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Assessment of Cotton Leaf and Yield Responses to Water-Deficit Stress During Flowering and Boll Development
John Burke and Mauricio Ulloa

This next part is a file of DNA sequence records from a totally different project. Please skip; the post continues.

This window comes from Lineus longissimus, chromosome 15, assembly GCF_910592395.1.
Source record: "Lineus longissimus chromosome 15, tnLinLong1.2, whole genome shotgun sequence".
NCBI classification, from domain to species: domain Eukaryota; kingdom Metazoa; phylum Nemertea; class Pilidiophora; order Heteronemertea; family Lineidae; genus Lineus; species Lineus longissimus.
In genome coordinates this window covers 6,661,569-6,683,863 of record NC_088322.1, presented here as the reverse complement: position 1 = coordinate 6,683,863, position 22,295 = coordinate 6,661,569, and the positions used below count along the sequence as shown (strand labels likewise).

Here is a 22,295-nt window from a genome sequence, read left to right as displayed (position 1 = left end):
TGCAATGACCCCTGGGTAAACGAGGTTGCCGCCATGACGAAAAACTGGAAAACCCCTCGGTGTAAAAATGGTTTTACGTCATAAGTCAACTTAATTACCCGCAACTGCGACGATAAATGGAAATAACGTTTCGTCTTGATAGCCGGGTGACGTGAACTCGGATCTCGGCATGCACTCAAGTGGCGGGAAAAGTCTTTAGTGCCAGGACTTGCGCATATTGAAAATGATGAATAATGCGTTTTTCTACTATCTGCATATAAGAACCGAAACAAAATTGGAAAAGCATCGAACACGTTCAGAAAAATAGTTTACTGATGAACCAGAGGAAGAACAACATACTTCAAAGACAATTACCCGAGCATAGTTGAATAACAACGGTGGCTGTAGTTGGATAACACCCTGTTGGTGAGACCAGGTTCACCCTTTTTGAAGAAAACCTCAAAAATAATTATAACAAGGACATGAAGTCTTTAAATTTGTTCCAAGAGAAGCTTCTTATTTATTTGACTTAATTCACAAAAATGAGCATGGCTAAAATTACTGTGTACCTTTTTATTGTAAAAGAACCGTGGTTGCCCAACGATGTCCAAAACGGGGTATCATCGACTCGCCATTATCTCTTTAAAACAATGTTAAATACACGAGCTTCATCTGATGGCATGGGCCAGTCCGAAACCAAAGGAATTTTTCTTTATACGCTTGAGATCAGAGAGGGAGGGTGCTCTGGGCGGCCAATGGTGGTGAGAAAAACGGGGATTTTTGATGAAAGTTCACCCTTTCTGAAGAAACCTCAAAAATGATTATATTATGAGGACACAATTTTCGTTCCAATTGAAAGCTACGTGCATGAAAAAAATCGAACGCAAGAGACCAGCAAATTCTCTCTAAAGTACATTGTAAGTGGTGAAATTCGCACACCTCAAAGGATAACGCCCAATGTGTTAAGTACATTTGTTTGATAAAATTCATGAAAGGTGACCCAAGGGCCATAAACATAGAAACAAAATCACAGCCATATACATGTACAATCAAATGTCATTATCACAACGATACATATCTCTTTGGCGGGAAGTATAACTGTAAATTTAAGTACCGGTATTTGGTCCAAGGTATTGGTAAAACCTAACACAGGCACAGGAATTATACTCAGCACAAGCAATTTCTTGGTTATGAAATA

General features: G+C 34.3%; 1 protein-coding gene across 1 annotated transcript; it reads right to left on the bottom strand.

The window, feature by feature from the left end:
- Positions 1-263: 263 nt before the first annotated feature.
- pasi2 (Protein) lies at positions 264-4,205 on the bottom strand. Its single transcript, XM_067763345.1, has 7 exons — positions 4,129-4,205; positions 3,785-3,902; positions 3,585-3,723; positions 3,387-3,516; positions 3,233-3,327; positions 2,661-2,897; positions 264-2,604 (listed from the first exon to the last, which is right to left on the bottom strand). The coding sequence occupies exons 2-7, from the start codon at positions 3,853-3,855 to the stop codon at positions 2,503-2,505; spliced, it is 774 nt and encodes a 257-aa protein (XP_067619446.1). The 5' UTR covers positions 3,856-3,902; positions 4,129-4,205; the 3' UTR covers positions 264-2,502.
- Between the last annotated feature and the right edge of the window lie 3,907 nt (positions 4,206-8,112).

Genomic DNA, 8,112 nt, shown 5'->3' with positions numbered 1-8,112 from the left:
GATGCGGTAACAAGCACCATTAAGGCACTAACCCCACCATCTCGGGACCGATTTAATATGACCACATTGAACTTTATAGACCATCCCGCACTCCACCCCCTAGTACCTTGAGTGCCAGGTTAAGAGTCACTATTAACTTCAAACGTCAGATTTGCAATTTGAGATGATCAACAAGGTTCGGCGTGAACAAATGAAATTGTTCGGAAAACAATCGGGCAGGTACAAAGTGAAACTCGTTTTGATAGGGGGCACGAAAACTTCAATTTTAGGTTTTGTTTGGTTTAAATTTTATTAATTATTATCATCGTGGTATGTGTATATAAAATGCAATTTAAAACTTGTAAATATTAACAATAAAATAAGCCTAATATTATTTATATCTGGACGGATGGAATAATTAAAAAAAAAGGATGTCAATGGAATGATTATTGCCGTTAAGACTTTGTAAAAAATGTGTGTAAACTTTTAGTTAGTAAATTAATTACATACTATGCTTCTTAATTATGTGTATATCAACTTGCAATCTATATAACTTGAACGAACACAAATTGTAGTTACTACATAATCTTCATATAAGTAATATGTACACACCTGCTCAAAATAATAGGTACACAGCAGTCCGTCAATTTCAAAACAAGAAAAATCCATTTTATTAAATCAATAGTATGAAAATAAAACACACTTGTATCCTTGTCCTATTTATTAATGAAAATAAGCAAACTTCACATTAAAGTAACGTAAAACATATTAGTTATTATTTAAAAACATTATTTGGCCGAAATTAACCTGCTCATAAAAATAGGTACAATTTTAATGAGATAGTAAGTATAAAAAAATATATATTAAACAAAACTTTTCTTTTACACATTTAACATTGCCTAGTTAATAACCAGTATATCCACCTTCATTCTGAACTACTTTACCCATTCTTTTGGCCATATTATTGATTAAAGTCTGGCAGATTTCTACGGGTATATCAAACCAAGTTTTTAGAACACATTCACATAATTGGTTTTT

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Rainfall future events are predicted to decline to 30 to 127 mm in the majority of counties of the Texas High Plains and Rolling Plains because of climate change. Cotton (Gossypium hirsutum L.) is the major crop grown on the High Plains of Texas, and the lower humidity associated with the predicted reduction in rain raises the possibility of increased vegetative water-deficit stress and reproductive dehydration stress. This study assesses the vegetative and reproductive developmental processes of commercial cotton cultivar-response following water-deficit stress, specifically during flowering and boll development. Cultivars showed a significant relationship between the leaf water-deficit stress levels during boll development and final seed cotton yields. However, the cultivar Phytogen 72 (PHY72) was an exception to this observation. PHY72 exhibited excellent leaf water-deficit stress tolerance yet had reduced seed cotton yields compared with the other cultivars evaluated. Genetic analysis of the sensitivity of the PHY 72 pollen suggested a maternal deficiency in the tapetum development of the PHY 72 pollen coat resulting in increased dehydration sensitivity. Structural differences in pollen coat development in two cultivars (PHY 72 and NM67) were observed under both scanning electron and transmission electron microscopy. Predicted reduced rainfall and higher temperatures in the future, may necessitate approaches to improve not only vegetation tolerance to stress but also reproductive tolerance both of which may be important for breeding the new generation of crops.